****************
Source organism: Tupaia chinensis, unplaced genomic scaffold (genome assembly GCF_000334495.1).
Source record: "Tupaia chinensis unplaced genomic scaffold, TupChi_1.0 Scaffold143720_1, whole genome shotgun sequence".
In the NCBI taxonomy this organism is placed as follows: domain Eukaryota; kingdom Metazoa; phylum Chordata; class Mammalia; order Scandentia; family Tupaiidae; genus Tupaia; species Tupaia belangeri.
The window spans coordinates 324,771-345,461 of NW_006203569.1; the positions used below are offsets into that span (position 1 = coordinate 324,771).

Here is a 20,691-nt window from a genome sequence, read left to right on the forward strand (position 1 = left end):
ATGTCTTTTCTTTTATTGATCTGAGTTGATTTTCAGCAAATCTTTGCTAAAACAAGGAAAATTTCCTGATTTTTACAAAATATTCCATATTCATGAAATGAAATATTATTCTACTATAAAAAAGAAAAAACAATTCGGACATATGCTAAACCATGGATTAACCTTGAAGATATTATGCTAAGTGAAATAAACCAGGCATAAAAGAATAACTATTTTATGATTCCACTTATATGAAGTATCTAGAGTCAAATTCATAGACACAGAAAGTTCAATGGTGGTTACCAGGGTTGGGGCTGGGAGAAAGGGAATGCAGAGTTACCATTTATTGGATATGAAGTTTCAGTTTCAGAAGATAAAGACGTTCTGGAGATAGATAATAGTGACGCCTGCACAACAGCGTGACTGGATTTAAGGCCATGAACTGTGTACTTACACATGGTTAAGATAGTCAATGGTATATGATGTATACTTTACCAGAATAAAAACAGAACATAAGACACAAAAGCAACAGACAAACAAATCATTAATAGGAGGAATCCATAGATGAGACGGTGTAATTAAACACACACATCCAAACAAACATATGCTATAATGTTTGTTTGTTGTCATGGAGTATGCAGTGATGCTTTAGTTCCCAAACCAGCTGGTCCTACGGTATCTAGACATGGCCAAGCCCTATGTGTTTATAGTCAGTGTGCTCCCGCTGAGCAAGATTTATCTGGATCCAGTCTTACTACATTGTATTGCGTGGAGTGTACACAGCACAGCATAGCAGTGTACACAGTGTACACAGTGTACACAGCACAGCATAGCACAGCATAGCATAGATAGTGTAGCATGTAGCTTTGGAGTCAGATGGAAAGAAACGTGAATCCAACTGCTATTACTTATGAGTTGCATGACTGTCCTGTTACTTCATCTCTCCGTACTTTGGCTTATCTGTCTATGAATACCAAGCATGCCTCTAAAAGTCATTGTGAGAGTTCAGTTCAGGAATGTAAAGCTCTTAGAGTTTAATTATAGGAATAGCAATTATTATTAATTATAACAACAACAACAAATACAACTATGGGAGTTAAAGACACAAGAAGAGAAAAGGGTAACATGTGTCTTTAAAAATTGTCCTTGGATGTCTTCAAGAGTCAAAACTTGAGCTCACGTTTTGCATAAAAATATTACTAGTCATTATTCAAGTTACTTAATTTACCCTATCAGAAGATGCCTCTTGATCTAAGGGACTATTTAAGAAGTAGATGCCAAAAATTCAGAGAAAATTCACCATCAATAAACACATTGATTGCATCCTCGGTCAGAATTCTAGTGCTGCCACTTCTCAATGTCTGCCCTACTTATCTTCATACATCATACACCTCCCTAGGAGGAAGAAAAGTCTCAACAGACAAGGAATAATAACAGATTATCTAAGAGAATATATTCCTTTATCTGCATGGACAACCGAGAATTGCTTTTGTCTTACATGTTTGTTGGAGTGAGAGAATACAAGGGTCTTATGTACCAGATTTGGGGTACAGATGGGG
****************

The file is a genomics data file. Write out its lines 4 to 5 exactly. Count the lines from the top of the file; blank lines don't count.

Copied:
The window spans coordinates 324,771-345,461 of NW_006203569.1; the positions used below are offsets into that span (position 1 = coordinate 324,771).

Here is a 20,691-nt window from a genome sequence, read left to right on the forward strand (position 1 = left end):